I actually flew out there and we had people working for us before we actually had an office based there and now we have, I don’t know, an entire building of people that are working and doing anything from content management to design to programming to backend, PHP, web programming front end programming, IOS, we actually have Unity developers, we have Cocos2d-x developers, and most recently and most excitingly we have Corona developers. We have, I think, about a half a dozen programmers right now that are working on these games that the product managers are designing and working with to really kind of take them to completion and launch them.
Charles: I want to stop you and really reemphasize what you said earlier for anybody who may have missed that. You said that you have Cocos2d, you have Unity developers and stuff like that, but still you felt that it was a business decision, a good, solid business decision to own a platform that you can use to build out the business. I think that’s a very important point.
Roj: Also, to reiterate the fact, we are now converting a lot of our developers, that were once using Cocos2d-x and Unity and Native code to start using Corona, to standardize on Corona as our primary platform. Further to that, when I think about, you know, Corona, it has been proven…we’re actually going to import our games that were built in other platforms over to Corona, because it makes a lot of sense. A lot of modularity, a lot of reasons it makes sense. There’s a lot of dimensions to the acquisition that may not be apparent to everybody but I think it’s important mentioning and I appreciate you doing that.
Charles: I think it’s important for the community to put their business hat on and think about, ok, if I were Perk… And some of these questions come out of that, like what happens if it doesn’t make money…But when you frame it in that respect, look, this is a business decision, in the long term play, this is what we’re about, we’re not going to switch teams tomorrow, that kind of thing. I think that’s important. So let’s talk about Fuse, moving forward, we’re talking about the future, we’re talking about moving forward, things like that. Fuse plug-in, what happens to it? what happens to it now?
Roj: It sticks around, it’s not going anywhere. John and I’ve been…John Walsh who was a CEO of Fuse Powered and I have been talking. We talked yesterday and he committed to Fuse plug-in being an important part of their business and we were also supportive of the fact that developers who had spent the time and the energy to put that in, it makes sense. It makes sense, it makes good sense for the Fuse plug-in to be available to the developers. So as far as I’m concerned, the plug-in is around. I don’t think it changes. I think there have already been success stories of developers who have seen the revenue kind of be…the expectations were met and they’re making money with the plug-in and that’s a good thing and we should be supportive of the fact that if developers are able to earn revenue from their apps with a solution that works, why stop it?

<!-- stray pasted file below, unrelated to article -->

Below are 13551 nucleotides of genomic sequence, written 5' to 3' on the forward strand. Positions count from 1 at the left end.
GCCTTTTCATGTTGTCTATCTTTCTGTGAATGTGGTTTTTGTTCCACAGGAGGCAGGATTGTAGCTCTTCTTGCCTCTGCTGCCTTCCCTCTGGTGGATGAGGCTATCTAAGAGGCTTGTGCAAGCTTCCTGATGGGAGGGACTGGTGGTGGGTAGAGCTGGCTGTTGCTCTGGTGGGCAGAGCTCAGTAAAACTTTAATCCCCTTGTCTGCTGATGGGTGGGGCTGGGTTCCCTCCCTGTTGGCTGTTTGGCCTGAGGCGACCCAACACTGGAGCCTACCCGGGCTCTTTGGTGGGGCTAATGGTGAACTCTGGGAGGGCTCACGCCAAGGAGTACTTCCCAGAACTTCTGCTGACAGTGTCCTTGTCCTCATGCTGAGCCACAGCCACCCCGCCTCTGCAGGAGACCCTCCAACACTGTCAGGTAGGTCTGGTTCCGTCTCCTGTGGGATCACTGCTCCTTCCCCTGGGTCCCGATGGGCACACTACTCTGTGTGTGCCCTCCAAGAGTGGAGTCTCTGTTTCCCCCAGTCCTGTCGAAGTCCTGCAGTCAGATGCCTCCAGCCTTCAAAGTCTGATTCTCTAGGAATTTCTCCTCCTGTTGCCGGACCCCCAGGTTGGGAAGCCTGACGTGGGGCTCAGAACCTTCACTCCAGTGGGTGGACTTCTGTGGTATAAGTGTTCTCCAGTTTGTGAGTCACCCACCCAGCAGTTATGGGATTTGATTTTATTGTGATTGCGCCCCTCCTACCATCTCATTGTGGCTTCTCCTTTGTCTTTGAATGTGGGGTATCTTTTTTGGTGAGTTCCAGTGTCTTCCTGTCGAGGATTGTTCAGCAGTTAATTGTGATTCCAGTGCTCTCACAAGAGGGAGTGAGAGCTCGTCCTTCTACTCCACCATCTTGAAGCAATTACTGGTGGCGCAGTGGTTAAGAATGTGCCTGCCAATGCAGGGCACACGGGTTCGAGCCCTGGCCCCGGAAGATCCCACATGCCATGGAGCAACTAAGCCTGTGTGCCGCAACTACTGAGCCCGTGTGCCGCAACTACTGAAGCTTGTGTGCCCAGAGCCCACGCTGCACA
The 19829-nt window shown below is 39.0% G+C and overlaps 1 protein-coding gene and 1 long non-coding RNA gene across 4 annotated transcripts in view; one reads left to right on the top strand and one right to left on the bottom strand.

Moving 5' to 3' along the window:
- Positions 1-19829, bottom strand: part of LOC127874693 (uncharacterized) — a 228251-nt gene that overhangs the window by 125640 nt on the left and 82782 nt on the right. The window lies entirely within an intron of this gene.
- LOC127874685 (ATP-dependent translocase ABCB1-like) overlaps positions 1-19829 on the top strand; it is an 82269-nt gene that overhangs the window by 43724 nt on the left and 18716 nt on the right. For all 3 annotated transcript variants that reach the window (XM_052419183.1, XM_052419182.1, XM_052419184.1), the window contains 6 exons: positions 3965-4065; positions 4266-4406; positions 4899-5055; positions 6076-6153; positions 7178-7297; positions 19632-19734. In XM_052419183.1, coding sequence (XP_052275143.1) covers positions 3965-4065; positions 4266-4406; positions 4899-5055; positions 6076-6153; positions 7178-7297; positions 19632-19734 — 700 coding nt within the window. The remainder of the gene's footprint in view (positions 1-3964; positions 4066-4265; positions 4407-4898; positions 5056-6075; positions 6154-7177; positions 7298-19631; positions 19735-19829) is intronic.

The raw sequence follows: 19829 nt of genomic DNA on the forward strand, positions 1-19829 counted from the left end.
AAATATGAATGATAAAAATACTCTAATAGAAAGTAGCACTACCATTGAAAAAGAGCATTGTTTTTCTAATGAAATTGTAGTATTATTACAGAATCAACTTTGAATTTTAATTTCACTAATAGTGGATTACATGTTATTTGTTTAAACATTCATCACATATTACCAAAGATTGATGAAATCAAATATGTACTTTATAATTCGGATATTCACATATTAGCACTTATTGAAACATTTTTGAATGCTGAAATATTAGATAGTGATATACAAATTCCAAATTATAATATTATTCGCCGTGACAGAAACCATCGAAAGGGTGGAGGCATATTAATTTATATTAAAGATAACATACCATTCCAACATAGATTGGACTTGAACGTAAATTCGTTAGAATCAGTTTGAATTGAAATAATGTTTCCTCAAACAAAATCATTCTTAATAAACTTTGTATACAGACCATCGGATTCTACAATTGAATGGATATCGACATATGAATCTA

Charles: So that’s good. Let’s talk about third party plug-ins.
Charles: Third party app providers, are those going to be allowed?
Charles: Ok, that’s pretty simple.
Roj: I think that the important thing is, again, developers are looking for an extensive platform that does as much as they need it to do and they’re making decisions before they build an app, as they’re building their app, as they’re maintaining their app, as they see success with their app and I think plug-ins allow that, allow more opportunities than less and in fact, one of our commitments is to build more plug-ins and work with other companies in the mobile space to get their SDK’s turned into plug-ins and make them available to the developers in the community.
Charles: Ok. That goes right along with the question of will the developers be forced to use Perk, right? It’s kind of one and the same question.
Roj: And to answer that question as simply as last one – no. They’re not forced to use Perk at all. I think that the idea here is largely karma driven. As a platform do what you think is best in terms on how you want to operate your mobile app. Our thought is that, at some point, we’re excited about what we can bring to the table in the future. Perk can actually help you with user acquisition at some point. User acquisition is a big deal. You build an app, you spend two years or two months building an app, depending on the complexity of the app and now you release it and you wonder where are those users going to come from.